CBG, also known as cannabigerol, has been used by humans for thousands of years. It is a lesser-known cannabinoid found in both cannabis and hemp plants. While THC and CBD tend to steal the spotlight when it comes to cannabinoids, CBG shouldn’t be overlooked. This powerful compound offers its own unique medicinal benefits that are worthy of recognition.
To fully understand CBG and its effects, it’s important to have a basic understanding of the endocannabinoid system (ECS). This complex system plays a crucial role in maintaining balance within the body and is responsible for regulating many essential bodily functions. Let’s dive deeper into what CBG is and how it interacts with the ECS to produce potential medicinal benefits.
CBG was first discovered in 1964 by Israeli scientists. It is often referred to as the “mother of all cannabinoids” or “parent cannabinoid because it is the precursor to other major cannabinoids such as THC and CBD. CBG is produced in both cannabis and hemp plants through a process called biosynthesis. To get a little technical, cannabigerolic acid (CBGA) is the acidic form of CBG. It’s the chemical precursor for THCA and CBDA, which are the acids that evolve into THC and CBD. These compounds evolve into a usable form when heated by fire (when smoking a bowl or joint, for example) or when turned into vapor.
The main receptors in the brain and body’s endocannabinoid system (i.e., the components of our brain and body which respond to cannabis) are the CB1 and CB2 receptors. CBG has been shown to partially interact, or agonize, weakly with both receptors. THC also partially agonizes the CB1 receptor, and this is what gets you high. CBG’s effects on CB1 are WAY too weak, and it’s possible that it could also neutralize the effects of THC as well on the same receptor.
The Medicinal Potential of CBG
CBG is non-intoxicating, meaning it does not produce a “high” like THC does. This makes it a desirable option for those seeking medicinal benefits without the psychoactive effects. Research has shown that CBG can bind to both CB1 and CB2 receptors in the endocannabinoid system, similar to how CBD works. This interaction can have potential medicinal benefits, such as reducing inflammation and pain, promoting relaxation and sleep, and even potentially inhibiting the growth of cancer cells. Additionally, CBG has been found to counteract the effects of THC, potentially helping to reduce anxiety and paranoia that can be caused by high levels of THC.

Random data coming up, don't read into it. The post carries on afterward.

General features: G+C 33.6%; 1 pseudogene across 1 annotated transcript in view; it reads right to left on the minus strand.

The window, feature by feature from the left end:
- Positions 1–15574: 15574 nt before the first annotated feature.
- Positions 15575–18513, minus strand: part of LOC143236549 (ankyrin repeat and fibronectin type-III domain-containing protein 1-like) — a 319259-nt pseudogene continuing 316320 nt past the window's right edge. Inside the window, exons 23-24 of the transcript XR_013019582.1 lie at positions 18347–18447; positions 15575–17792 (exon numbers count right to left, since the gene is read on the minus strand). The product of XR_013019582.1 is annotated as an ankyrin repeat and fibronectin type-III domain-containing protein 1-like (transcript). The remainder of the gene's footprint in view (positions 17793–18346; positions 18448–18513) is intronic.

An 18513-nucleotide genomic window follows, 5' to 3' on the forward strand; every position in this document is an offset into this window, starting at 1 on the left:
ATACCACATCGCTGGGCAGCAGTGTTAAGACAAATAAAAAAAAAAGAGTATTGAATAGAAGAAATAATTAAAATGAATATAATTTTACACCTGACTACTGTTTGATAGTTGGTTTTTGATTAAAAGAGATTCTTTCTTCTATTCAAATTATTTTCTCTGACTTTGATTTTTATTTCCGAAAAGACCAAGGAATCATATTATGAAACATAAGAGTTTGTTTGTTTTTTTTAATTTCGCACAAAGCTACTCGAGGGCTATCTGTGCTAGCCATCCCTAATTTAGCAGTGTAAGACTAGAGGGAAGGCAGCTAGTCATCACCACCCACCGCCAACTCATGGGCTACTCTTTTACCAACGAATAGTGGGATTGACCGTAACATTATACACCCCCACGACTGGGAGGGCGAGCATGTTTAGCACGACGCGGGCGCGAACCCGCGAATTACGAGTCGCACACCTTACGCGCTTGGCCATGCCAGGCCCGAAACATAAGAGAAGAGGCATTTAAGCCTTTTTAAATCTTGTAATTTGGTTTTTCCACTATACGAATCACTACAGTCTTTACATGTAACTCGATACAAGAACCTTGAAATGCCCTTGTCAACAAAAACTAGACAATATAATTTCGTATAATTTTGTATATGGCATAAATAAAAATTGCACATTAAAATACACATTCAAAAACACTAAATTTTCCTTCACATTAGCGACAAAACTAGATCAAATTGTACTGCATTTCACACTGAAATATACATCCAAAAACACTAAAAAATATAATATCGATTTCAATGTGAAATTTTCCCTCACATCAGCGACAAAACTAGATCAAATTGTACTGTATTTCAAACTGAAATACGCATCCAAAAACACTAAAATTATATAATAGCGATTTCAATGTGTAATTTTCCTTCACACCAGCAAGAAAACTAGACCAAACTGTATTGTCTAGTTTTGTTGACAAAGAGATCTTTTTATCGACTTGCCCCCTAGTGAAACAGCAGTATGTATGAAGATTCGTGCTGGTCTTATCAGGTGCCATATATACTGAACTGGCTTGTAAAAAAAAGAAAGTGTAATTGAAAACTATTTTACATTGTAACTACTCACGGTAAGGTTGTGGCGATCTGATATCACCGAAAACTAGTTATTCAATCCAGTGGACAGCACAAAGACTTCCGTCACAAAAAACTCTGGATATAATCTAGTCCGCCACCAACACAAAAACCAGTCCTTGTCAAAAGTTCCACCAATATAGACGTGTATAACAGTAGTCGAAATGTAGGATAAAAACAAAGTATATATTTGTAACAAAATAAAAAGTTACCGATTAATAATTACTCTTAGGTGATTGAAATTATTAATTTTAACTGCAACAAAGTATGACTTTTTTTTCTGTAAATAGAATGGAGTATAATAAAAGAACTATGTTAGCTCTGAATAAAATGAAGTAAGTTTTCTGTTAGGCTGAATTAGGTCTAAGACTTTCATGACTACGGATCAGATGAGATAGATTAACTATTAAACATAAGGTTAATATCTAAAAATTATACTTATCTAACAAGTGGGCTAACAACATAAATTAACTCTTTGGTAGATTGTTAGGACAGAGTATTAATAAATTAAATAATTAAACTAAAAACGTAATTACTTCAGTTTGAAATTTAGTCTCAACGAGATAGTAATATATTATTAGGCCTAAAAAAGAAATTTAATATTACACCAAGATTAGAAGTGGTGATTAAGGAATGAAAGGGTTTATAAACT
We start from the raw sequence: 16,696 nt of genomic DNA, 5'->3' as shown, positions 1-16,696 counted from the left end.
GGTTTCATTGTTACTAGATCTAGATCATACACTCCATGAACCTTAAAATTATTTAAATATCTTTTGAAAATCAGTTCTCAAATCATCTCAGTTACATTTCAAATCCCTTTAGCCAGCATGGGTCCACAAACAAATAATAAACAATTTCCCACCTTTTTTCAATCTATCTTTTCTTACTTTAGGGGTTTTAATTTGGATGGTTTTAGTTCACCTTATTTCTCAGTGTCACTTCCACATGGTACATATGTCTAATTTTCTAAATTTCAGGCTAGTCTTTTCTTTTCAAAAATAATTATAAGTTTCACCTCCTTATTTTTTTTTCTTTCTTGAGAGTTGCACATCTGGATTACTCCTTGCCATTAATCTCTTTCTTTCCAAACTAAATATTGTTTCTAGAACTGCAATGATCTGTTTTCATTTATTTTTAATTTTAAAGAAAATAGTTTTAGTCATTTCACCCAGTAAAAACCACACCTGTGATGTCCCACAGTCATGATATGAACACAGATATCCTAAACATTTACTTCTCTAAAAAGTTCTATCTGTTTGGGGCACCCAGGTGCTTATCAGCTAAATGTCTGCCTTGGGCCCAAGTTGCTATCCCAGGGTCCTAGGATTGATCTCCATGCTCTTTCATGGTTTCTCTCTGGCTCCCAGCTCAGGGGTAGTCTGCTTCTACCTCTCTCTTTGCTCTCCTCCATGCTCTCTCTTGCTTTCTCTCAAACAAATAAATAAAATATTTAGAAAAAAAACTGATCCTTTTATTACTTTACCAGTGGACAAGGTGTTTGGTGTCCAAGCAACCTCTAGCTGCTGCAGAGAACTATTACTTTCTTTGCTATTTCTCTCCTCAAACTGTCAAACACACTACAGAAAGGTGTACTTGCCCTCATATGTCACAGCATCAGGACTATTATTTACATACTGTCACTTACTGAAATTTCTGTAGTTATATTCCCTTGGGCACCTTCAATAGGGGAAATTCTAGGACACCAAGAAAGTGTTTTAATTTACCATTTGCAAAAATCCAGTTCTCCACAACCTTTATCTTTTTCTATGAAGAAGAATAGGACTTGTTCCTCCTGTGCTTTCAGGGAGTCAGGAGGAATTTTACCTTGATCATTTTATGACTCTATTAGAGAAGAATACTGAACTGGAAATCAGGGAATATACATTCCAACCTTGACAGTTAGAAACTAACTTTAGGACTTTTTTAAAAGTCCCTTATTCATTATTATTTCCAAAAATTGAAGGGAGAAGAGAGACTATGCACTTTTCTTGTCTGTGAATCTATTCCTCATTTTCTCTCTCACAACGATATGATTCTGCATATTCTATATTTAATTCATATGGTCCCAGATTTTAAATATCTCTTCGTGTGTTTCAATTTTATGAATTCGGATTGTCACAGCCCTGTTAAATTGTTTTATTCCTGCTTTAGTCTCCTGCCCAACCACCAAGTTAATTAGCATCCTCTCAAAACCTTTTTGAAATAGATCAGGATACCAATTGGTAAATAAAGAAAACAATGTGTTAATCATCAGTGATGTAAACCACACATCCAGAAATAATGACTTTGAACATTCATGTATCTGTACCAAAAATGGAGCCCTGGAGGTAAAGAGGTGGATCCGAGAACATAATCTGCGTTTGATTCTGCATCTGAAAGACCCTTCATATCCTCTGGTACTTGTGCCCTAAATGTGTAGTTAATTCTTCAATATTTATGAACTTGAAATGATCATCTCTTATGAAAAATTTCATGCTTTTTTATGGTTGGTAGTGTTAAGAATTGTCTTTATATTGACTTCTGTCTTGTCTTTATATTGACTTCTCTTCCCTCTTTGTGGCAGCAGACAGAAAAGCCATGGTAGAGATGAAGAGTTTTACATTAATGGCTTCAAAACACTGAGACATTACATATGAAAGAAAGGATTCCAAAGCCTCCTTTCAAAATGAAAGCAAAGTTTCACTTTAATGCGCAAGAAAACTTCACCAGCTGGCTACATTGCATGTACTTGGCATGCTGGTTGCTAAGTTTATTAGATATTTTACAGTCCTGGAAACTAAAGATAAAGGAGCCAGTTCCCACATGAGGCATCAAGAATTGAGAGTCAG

Methods of Consumption for CBG
There are a variety of methods for consuming both CBG. To experience the effects of CBG, smoking dried flowers or resin are not the only options. CBG can also be consumed through edibles, tinctures, capsules, powder, and topical creams.
Here are several methods of consuming CBG, including:
- Smoking: The traditional way of consuming CBG is by smoking dried flowers or resin. This method produces a fast onset of effects but can be harsh on the lungs and throat.
- Edibles: CBG can also be consumed through edibles, such as brownies, cookies, and gummies.
- Tinctures: CBG tinctures are liquid extracts placed under the tongue or mixed into food or drinks. This method produces a fast onset of effects and allows for more precise dosing.
- Topicals: CBG topicals are creams, balms, and salves applied directly to the skin. This method is helpful for localized pain and inflammation.
- Vaping: CBG can also be consumed by vaping, which involves inhaling a vaporized oil or liquid. This method produces a fast onset of effects but can harm the lungs.
- Suppositories: CBG can be used in a suppository. A suppository is another way to deliver a drug. It’s a small, round or cone-shaped object that you put in your body, often into your bottom. Once it’s inside, it melts or dissolves and releases its medication.